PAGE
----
From the financial crisis and changing forms of musical creativity to the rise of the Internet and increasing standard-setting conflict, the challenges of modern social and economic life are increasingly defined not by the need to reconcile conflicting interests, but rather to coordinate the choices of dispersed—and diverse—individuals and institutions. Failures of coordination in these settings, from financial panic to diminished artistic and technological innovation, are among the greatest threats to our continued social and economic development.
The study of regulation, however, has failed to keep up with the growing significance of coordination. Since the birth of the regulatory state, we have rationalized its role by the need to constrain the incentives of individuals to abandon socially optimal choices in pursuit of their perceived self interest. This is the world of negative externalities, the tragedy of the commons, and other collective action arguments for regulatory intervention.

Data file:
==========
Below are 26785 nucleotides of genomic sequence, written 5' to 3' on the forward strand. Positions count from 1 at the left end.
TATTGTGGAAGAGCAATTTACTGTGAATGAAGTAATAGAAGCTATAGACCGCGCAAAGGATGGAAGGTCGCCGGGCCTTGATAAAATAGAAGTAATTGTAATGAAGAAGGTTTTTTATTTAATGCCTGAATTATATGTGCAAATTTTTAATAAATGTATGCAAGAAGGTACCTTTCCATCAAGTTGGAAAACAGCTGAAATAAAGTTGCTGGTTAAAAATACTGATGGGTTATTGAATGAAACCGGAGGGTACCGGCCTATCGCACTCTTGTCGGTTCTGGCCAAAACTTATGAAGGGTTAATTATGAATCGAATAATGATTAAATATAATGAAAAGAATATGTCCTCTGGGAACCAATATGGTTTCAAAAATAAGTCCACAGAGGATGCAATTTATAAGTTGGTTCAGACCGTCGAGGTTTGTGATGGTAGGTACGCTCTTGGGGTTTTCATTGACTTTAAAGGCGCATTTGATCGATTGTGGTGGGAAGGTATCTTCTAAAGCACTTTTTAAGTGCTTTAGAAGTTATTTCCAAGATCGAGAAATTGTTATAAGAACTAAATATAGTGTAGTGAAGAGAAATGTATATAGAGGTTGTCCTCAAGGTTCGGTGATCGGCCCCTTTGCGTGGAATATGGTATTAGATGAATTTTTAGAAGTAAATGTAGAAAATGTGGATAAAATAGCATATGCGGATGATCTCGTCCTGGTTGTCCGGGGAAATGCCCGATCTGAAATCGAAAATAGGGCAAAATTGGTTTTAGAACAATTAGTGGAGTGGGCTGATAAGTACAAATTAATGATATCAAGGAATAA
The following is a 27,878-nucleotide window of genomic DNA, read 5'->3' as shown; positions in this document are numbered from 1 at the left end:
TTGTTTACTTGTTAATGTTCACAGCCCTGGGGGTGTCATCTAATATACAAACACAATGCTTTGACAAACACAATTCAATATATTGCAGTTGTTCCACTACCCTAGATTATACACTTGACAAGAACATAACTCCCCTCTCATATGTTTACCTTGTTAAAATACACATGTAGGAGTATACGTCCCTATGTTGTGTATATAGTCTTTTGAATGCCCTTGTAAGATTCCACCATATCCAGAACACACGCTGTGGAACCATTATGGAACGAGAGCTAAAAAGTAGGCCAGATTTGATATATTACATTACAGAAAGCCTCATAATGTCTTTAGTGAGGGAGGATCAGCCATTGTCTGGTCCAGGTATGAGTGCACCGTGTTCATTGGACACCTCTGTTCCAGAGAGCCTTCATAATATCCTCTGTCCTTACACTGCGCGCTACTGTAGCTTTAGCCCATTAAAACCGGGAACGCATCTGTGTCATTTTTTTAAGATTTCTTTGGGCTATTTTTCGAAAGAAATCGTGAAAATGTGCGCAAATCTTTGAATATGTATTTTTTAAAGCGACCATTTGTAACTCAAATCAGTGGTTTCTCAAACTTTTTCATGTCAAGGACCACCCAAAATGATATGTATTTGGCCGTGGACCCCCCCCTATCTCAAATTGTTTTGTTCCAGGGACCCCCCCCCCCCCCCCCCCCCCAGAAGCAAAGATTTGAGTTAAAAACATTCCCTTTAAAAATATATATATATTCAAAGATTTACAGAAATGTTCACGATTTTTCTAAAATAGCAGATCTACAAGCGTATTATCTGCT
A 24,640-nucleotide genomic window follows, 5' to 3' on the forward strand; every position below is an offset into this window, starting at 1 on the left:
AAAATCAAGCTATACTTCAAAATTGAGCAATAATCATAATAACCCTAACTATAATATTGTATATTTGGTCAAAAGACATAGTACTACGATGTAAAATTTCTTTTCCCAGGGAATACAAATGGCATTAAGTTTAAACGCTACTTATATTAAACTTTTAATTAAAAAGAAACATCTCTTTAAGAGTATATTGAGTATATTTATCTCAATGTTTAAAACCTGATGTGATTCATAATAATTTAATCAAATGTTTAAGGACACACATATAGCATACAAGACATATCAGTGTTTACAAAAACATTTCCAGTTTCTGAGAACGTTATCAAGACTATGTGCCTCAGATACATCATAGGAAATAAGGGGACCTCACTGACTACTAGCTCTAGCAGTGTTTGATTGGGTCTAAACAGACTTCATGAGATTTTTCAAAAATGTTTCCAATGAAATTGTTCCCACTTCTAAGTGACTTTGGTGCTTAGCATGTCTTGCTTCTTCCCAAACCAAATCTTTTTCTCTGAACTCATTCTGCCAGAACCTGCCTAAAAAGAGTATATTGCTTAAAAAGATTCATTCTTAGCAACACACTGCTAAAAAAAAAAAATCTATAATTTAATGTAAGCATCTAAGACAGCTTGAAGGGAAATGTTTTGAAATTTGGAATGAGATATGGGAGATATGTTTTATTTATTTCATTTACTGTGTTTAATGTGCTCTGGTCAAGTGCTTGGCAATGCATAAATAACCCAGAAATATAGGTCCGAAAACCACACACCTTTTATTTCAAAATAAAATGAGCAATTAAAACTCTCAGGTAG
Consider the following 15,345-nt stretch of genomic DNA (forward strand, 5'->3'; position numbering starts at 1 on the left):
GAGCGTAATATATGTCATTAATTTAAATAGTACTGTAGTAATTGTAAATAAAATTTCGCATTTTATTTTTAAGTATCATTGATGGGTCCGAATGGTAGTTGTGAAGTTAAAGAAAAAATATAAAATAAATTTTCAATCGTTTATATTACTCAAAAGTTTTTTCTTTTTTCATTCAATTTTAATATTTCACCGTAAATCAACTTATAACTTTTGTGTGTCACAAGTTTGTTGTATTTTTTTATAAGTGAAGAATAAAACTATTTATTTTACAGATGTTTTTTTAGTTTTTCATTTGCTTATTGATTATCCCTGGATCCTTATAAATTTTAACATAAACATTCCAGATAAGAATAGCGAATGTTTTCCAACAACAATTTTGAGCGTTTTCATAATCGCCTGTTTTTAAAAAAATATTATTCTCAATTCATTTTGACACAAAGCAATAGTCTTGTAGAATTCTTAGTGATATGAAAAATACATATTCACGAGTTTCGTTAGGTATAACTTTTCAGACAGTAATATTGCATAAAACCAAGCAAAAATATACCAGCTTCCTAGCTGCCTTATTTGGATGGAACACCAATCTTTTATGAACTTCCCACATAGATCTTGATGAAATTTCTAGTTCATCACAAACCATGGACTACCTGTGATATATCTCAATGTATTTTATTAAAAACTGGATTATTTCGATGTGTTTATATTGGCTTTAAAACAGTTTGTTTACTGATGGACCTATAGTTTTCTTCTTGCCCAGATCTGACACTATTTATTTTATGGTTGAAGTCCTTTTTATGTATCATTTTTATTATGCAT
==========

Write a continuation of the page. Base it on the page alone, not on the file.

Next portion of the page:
When it comes to preventing financial crises, encouraging innovation, developing an optimal infrastructure for the Internet, defining common standards for wireless communication, and the like, however, this account of regulation’s role proves incomplete. In these settings, regulation may be as critical as it is in discouraging individual defection; it is simply motivated by a distinct species of market failure—that of coordination. With the distinct goal of shaping expectations, an emphasis on information provision, and an orientation to group and social dynamics, coordination-driven regulation is likely to look different than regulation of the familiar, command-and-control variety. Yet it may be no less essential a contribution of the modern administrative state.